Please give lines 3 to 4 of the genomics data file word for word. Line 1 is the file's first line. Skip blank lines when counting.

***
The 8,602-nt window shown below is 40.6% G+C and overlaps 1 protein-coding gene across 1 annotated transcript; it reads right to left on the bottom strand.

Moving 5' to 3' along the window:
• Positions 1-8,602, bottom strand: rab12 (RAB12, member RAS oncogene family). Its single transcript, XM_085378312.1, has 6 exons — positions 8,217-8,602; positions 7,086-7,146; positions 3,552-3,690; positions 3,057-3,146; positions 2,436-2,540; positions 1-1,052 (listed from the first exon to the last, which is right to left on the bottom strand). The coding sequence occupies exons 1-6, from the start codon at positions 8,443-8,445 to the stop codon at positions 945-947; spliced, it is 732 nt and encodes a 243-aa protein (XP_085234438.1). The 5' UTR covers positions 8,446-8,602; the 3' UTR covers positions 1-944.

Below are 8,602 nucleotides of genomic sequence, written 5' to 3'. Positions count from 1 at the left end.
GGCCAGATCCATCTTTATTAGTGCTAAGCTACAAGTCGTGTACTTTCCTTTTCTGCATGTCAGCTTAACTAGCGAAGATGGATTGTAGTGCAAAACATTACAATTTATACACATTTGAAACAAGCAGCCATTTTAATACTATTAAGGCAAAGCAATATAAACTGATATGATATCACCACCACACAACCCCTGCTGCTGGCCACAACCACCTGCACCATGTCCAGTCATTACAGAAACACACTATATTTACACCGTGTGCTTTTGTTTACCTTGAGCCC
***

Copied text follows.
• Positions 1-8,602, bottom strand: rab12 (RAB12, member RAS oncogene family). Its single transcript, XM_085378312.1, has 6 exons — positions 8,217-8,602; positions 7,086-7,146; positions 3,552-3,690; positions 3,057-3,146; positions 2,436-2,540; positions 1-1,052 (listed from the first exon to the last, which is right to left on the bottom strand). The coding sequence occupies exons 1-6, from the start codon at positions 8,443-8,445 to the stop codon at positions 945-947; spliced, it is 732 nt and encodes a 243-aa protein (XP_085234438.1). The 5' UTR covers positions 8,446-8,602; the 3' UTR covers positions 1-944.

Below are 8,602 nucleotides of genomic sequence, written 5' to 3'. Positions count from 1 at the left end.